Current Happenings

MIC Recommendations for Employers working with Youth – Do you have youth working for you in paid, volunteer, or intern positions? MIC has come up with some recommendations for hiring, onboarding, and hosting youth that you may find helpful. Check out the link above and let us know what you think!

Dolores River Boating Advocates offers in-class, virtual, or field trip learning opportunities about the Dolores River Watershed. They offer tailored lessons for upper elementary, middle and high school students. Programs are facilitated by quality educators and experts in the field. Learn more HERE, or contact Alana.

San Juan Mountains Association School Programs

SJMA provides authentic learning experiences for all grade levels, preschool through college. They connect classrooms to the outdoors, knowing that we learn themost from experiences that reach us deeply. Classroom presentations and field trips to public lands available – choose from a preset curriculum or design your own! Learn more about SJMA’s School Programs HERE.

Medicine Horse Center offers programs for all ages, all of which include partnering with horses, expressive arts and stewardship projects. A.W.A.R.E/Youth Leadership works with middle school students to cultivate awareness, strengthen positive behaviors, and build collaboration, trust, and effective communication skills. In Transitions, youth transitioning from 5th to 6th grades or 8th to 9th grades work with the group and horses to learn coping and stress regulation skills, practice ways to make new friends and relate to others, and acquire new life skills to help navigate the challenges of a new school environment. Book Buddies is an outdoor animal-facilitated literacy program. Learn more HERE, or contact Medicine Horse Center.

Fozzie’s Farm, a program of Montezuma Land Conservancy, connects people to the land and our agricultural heritage and inspires them to take action to protect and enhance it. Fozzie’s Farm staff and educators collaborate to design standards-based, experiential field lessons for all ages. Topics and programs can include:  farming and conservation practices that support soil health, supporting biodiversity and wildlife habitat, efficient use of natural resources, weather and climate change monitoring, and so much more! Learn more HERE, or contact Jay.

High Desert Devo Mountain Biking Programs

High Desert Devo High Desert Devo is offers coached, group mountain bike rides for youth in Montezuma County ages 5 through high school from April to October. They offer scholarships for registration, and for all gear! If you have a youth interested in learning how to mountain bike, check out their website for more information and to register.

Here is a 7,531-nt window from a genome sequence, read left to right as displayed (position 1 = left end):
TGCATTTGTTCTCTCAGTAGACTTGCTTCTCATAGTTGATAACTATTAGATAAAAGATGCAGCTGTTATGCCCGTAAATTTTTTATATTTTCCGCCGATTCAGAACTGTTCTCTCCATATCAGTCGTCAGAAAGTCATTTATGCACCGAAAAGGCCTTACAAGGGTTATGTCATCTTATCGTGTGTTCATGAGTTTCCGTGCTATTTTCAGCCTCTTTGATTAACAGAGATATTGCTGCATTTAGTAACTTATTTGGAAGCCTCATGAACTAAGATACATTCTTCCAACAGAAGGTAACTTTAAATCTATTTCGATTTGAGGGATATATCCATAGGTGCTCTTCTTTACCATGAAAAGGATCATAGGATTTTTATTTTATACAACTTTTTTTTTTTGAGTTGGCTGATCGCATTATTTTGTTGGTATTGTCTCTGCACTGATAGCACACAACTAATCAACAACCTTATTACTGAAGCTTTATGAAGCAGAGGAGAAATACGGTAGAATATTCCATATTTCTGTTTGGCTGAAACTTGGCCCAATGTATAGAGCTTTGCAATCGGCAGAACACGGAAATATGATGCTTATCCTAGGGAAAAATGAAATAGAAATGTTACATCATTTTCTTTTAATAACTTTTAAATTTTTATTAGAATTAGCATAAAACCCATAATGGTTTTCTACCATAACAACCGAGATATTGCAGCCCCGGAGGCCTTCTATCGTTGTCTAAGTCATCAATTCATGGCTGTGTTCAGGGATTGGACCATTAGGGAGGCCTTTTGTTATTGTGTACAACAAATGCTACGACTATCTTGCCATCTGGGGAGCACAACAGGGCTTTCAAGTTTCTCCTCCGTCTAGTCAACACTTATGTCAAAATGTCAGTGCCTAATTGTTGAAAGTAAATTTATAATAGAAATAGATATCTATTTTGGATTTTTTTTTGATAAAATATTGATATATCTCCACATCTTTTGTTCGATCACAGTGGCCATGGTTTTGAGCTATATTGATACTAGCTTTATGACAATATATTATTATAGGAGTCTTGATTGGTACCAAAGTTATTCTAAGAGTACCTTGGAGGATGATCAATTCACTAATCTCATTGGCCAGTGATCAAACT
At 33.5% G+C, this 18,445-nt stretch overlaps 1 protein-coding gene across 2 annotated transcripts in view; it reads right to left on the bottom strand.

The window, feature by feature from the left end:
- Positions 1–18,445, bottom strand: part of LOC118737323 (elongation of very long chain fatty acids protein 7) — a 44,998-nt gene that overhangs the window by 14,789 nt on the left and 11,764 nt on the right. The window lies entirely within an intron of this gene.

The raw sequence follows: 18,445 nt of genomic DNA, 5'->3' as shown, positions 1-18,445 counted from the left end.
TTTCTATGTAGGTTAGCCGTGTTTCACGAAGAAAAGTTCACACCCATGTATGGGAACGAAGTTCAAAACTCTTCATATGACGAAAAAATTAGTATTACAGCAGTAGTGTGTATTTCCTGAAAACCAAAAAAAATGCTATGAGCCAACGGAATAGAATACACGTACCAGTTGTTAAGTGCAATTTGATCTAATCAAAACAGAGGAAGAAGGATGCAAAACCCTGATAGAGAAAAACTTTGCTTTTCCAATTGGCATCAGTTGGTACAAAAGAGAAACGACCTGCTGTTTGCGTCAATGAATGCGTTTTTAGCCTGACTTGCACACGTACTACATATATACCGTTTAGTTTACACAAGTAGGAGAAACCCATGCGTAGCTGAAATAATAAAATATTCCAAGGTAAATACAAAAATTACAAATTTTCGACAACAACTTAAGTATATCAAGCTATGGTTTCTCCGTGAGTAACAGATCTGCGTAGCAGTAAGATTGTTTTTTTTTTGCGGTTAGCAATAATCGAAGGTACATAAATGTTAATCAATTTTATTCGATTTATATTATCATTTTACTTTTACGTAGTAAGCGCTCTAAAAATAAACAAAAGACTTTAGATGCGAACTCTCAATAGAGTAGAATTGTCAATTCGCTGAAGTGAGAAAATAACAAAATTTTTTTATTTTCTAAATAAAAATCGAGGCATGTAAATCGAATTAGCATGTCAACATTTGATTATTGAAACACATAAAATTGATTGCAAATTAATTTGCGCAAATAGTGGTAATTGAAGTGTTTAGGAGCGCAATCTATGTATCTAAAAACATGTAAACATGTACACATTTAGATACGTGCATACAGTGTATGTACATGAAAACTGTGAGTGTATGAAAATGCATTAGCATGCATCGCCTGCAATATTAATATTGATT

Medicine Horse Center – Summer Enrichment

Join Medicine Horse Center this summer in their beautiful outdoor setting for their Creative Connections Summer Programs! Programs available for ages 7 – 10 will take place June 12, 13, 14 and 22nd from 9am – 1pm. Programs for ages 11 – 14 take place June 19 & 21, and July 11 & 13 from 9am – 1pm.  Children and youth of all abilities welcome! Please visit their website for more details and to register!

Montezuma Land Conservancy – Fozzie’s Farm Ag Immersion Program

Be part of the future of agriculture – join Fozzie Farm’s Ag Immersion Program, June 5 – 29th, 2023. This program provides local high school students the opportunity to engage in a 4-week hands on learning experience at Fozzie’s Farm and around the region. Students learn valuable leadership and teambuilding skills, explore a variety of agricultural knowledge, and gain insight into career opportunities. For full participation students will receive a weekly stipend of $125 and may be eligible for earning school credit. Learn more here and apply today – space is limited! jay@montezumaland.org.

SJMA Adventure Camp:  Desert to Tundra Expedition

July 31st – August 4th, 2023

This 5-day Summer Adventure Camp is for middle and high school students to explore surrounding trails and waterways.  Students will have the opportunity to connect with like-minded friends, explore the rugged terrain of the San Juan Mountains, and spend a night camping in the mountains. In addition to learning about plants, flowers and local forests, camping basics and Leave No Trace ethics, kids will have the opportunity to gain leadership and communication skills while connecting with like-minded friends and SJMA Naturalists. And who knows? Maybe they will even learn a little more about themselves. Registration for this camp opens April 1st for the general public. Learn more HERE.

River Camp with Dolores River Boating Advocates

Join DRBA for an overnight (5 days & 4 nights) camp along the west fork of the Dolores River! June 6 – 10, 2023. Raft, fish, hike, explore, learn, and grow! Free to incoming 7th, 8th and 9th graders in Montezuma and Dolores counties. No experience or gear is necessary to participate. All gear, food and activities are provided. Apply online now – space is limited. To get more information email Alana or call 808-443-9250.

Stories of the Coalition

San Juan Mountains Association Adventure Camp & Forest Fridays
Adriana Stimax, Education Program Director

It’s the end of the week, I’m bone tired, there’s smoke in the air and everyone has huge grins stretching ear to ear. It was the last Friday of summer before school and I was on top of Centennial Peak with my coworker and a group of teenagers. It was the finale of our week long Adventure Camp. We had spent the week learning, hiking, and paddling through the landscape of the La Plata Mountains while connecting these teens to the public lands that are practically out their back door.